If you’re looking for something to do outside of the home, there are countless things to do in San Diego. Beach cleanups are very popular, for example, and they don’t even need to be done with an organization. “You always want to think about the needs of your community,” Zupanc told us. With this in mind, canyon cleanups and other environmental work can be added to the list. Homelessness is also a very prominent issue in San Diego, and because of it, many organizations are working to combat it currently. The Lucky Duck Foundation, Interfaith Community Services, and the Youth Assistance Coalition are only a few examples of organizations that are already doing the work. An easy way to get involved is to just contact or look up any such organization and learn how to help. Zupanc also noted that if there is not an organization currently working to do what you want to achieve, start your own initiative! Even if something starts small, it does not mean that it can’t become big and make a huge positive impact.

Animal care is also necessary in San Diego and we can imagine that it’s a very popular service opportunity for young people. With San Diego being so close to the Mexican border, the amount of rescue animals in our area coming from across the border is very high. Consequently, there are also a lot of animal shelters. Helping with animal care is available to all ages and there are many organizations in San Diego contributing to this work that accept volunteers. Another easily accessible organization is Feeding San Diego—one that you undoubtedly know about. This is a great idea for younger kids, as the work can be very simple and easy. Zupact noted that the lower school kids who participate in service often volunteer with Feeding San Diego. These are only a few choices, but remember that community service is not limited to these. San Diego is a hub for service opportunities, and if you ask us, there is no better place for it.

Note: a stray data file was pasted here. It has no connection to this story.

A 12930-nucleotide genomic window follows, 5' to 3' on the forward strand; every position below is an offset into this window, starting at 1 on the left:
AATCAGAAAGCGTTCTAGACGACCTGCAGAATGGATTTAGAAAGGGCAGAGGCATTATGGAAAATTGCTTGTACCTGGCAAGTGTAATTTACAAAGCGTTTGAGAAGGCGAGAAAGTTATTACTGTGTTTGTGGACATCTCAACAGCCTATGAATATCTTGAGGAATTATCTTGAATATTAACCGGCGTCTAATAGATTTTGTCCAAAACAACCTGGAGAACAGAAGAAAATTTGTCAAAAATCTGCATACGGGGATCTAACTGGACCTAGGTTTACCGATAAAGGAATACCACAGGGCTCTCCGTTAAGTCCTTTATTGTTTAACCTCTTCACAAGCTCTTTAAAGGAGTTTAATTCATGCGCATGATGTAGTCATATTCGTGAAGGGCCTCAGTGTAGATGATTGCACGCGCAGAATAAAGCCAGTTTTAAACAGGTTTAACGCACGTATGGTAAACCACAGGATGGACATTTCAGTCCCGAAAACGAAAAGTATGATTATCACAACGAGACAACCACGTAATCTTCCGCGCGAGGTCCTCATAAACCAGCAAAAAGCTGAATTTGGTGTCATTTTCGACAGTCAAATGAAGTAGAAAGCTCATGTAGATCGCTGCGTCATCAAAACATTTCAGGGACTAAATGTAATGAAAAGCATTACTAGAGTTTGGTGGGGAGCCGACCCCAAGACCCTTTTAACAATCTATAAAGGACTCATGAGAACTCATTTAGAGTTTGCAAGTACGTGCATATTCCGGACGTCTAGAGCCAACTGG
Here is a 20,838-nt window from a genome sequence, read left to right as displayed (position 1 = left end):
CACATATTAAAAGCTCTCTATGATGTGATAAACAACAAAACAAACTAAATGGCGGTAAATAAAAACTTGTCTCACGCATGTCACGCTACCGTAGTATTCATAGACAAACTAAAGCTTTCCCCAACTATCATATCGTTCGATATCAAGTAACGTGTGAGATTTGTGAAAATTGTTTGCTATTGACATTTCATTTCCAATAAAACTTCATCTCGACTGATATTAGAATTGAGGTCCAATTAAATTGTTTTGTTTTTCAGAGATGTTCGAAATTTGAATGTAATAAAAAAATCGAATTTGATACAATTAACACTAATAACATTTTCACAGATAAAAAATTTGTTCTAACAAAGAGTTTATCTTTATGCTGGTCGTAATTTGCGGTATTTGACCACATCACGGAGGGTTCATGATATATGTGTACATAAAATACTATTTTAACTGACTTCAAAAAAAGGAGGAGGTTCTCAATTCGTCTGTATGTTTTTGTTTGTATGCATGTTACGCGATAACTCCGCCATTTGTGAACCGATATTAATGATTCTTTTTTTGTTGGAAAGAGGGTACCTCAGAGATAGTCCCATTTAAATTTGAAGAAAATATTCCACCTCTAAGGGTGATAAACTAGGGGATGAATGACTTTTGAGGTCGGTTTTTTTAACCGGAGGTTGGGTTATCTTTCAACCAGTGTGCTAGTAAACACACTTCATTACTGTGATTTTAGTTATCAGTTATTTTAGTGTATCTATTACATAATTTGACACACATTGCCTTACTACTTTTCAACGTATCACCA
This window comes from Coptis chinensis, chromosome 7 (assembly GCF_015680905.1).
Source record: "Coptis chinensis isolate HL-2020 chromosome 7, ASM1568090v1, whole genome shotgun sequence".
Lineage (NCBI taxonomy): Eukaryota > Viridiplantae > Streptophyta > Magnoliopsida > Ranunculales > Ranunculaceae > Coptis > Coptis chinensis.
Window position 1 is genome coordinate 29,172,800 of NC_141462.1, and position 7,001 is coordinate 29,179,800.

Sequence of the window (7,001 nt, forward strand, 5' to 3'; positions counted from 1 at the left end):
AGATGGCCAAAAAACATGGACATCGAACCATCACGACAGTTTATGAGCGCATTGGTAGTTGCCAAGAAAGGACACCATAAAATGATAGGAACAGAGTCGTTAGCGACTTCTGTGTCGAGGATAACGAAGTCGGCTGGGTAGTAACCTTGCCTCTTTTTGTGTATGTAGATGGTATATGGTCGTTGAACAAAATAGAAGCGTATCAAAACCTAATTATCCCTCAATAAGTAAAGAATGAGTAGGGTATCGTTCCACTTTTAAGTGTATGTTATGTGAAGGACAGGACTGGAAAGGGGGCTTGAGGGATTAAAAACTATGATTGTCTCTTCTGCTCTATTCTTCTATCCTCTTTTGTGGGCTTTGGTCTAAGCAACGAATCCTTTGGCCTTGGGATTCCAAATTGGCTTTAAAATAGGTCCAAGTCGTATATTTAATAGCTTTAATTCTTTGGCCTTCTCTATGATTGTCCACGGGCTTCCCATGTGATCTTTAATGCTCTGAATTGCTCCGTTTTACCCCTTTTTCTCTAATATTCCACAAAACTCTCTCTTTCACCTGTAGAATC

Community service is a fantastic thing to do to help with issues that need it. Even if a single act feels small, a lot of helping hands create a big impact. With that being said, we want to encourage everyone to get involved in service. It is one of the kindest things a person can do. And, as we’ve said many times already, San Diego is perfect for service. There are countless opportunities, so anyone is bound to find something that they would be interested in doing. One thing to be aware of, however, is that there are sometimes age restrictions for certain volunteer jobs. But, even with that, it still should not be too hard to find something that anyone can do, and you can’t forget about the at-home and individual opportunities that exist at all times. Ms. Zupanc informed us that there are a lot of things out there that people don’t even know about. “Utilize your skills and interests,” she reiterated, noting that this is best way to approach getting involved in community service. And, again, Country Day is known for community service and our program is very developed. We really are in the best place possible to jump into giving help where help is needed. If you would like to know more, feel free to email either of us, leaders of service-oriented clubs or flexes, or Christina Zupanc.